Saturday, March 6, 2010

last day

Day 8

This was our last day in Vytegra and it’s easy to see that we are all exhausted after such a busy, exciting, and draining week, and today was no exception. We still had another school to visit today, but this one was the technical/vocational school for the kids who didn’t really make it into high school. The school was really neat to see, and I know that despite how tired we all were, we still found it interesting because the students were a little older and the atmosphere was slightly different.

The students there seemed much more involved with us and less shy than the other students we’ve met who were about the same age (the younger kids everywhere were never shy about anything); they asked a lot more questions than the others and it really seemed like they asked better/more intelligent questions. And I think that’s a little surprising because these are the kids who didn’t quite make it, yet they still seemed so ambitious; many of the ones I chatted with were still planning on going to a university. And even though they didn’t show the same respect to their teachers that all the other schools have, they still paid a lot of attention and respect to us. Plus they gave us this amazingly beautiful pastry/cake and one boy serenaded us, so this school was pretty cool as far as I’m concerned.

In the afternoon we went to the children’s house place (not an actual child’s house but a place for the youth in town), which was a really cool stop. We were so burnt out, but we still managed to do crafts and watch dances. We all thought the dances were really good, and they were kind of a mix between traditional Russian and modern. The really neat thing was though, at the end of the dances we were again presented with the same welcoming bread and salt as the first couple of days. Traditions run strong.

I really enjoyed learning how to make things with yarn and sticks, even though it was a huge struggle and mine isn’t exactly pretty. And the same goes for making the large lucky breasted Russian dolls. It’s hard to compete with these kids because they are so talented with theses arts and crafts! There were entire 3D pirate ships and large palm trees made out of the yarn, and then there was the incredibly beautiful (and expensive) hand made Vytegra lace. It’s so hard to believe that the students do these things, and they start so young! No matter how much I painted, drew, colored, stitched, or sang when I was younger, it never got any better; clearly I wouldn’t have made it in Russia. And I think the really shocking thing is that this isn’t the only thing they do. In addition to school and clubs and crafts, they do also play sports. I was really surprised to talk to so many basketball players and fans, and I was also really sad when some girls invited me to come watch them play on Sunday, but we won’t be here anymore then. These students are just so warm and friendly, and they have accomplished so much at such a young age with such a tough curriculum and so many great hobbies. They are truly very impressive and very helpful. Every time we run into one of the students on the street they just start walking with us and talking and helping us find the places and things we want; it’s such a great experience!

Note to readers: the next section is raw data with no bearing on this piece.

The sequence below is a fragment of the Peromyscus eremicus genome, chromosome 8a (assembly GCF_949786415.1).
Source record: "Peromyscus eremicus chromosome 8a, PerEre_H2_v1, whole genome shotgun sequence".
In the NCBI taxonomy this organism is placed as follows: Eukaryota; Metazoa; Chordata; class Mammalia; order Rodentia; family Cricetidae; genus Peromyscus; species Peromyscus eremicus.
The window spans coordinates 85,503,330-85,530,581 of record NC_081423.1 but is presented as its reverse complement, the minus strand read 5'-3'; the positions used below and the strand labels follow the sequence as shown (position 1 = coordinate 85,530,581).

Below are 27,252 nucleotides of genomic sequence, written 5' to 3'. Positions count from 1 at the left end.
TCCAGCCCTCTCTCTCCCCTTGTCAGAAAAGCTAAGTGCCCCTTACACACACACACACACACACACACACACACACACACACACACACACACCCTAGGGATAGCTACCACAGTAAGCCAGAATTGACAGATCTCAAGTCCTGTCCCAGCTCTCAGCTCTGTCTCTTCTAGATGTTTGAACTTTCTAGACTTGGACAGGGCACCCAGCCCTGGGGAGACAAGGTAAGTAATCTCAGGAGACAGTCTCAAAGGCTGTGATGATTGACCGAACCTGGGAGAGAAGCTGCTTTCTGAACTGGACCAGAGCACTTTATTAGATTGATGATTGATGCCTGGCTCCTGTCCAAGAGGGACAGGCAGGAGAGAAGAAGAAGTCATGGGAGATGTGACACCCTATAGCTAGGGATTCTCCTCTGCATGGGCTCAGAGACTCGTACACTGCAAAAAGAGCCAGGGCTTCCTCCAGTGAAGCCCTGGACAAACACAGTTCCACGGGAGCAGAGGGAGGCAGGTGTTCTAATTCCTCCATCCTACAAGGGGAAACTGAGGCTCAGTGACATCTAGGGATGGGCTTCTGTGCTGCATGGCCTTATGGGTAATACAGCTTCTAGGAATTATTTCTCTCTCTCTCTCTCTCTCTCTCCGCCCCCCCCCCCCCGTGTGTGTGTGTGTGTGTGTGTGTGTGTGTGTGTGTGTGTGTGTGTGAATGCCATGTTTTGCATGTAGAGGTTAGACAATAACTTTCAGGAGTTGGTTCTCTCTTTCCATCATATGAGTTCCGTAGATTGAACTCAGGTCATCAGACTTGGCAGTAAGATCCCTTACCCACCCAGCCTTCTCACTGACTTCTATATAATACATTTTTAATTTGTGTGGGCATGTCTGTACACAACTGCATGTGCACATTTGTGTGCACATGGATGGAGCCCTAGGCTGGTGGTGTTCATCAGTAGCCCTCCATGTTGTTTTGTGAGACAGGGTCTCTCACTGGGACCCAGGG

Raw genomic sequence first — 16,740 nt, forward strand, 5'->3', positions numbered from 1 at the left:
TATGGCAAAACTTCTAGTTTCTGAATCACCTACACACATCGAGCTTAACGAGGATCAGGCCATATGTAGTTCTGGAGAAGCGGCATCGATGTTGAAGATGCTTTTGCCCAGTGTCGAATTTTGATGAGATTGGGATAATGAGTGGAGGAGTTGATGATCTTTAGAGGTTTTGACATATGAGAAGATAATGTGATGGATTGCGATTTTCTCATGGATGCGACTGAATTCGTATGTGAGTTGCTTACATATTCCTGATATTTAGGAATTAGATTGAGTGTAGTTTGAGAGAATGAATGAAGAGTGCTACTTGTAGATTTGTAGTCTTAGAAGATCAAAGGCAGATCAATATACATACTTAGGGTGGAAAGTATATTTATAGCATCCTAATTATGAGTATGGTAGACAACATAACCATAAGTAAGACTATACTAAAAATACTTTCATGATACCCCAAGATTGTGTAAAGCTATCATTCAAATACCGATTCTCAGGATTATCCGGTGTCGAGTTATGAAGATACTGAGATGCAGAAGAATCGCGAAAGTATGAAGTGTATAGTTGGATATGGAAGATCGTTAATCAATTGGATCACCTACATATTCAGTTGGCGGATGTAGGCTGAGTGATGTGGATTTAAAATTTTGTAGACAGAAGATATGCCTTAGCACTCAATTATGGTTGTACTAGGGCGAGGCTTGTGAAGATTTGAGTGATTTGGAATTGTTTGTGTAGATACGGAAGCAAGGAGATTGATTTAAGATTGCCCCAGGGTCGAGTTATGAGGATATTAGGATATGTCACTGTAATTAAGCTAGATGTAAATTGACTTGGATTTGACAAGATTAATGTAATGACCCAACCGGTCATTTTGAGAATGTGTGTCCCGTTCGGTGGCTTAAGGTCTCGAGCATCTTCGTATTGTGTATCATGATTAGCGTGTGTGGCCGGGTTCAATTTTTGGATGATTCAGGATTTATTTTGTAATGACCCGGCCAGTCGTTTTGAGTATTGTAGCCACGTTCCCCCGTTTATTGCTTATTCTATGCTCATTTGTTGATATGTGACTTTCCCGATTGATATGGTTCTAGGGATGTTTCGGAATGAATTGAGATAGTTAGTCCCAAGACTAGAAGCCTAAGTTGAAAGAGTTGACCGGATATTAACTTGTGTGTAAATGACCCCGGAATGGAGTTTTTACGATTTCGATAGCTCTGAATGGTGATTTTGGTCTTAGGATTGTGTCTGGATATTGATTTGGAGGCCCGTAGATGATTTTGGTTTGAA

The students we’ve met really make me think about my own life and what I do and what I have accomplished or what my skills/talents/passions are, and I just feel like even with everything I’ve done and everything I’ve seen and visited, in so many ways I pale in comparison to the Russian youth. And despite all the things they do, they are so interested in us and our lives because we are so different to them, but I really feel like we are much more similar than I first imagined. And sometimes I feel like if they came to America they might be slightly disappointed, because they wouldn’t be treated in the same way as we were treated by the Russians here, and they would see the differences in the cultures, superstitions and beliefs. Of course they would like to see the cities, monuments, people, cars, and hear our accents, but when it comes down to the culture and our history, I really feel like it might be a disappointment for them, because of the incredibly rich and cultured society they come from. But then again Ethan is in the US, and that would be MORE than enough for anyone of these students to be happy anywhere!

The soviet submarine we saw today was really neat and the nice dinner we had tonight was really enjoyable. A BIG thank you to Alina and Tamara Pavlovna for everything you’ve done and everything you’ve worked so hard to put together for us!!!!! This has been such an amazing learning experience and I know that none of us will ever forget anything that happened here. This trip was so great and I know it will only get better in the years to come, so thank you for everything! And anyone who’s going next year, I want my pottery!!!

My favorite discussion: the one we had last night at the cafe about the zero or max thing in Russia

“creepiness, zero or max . . .” Awesome.

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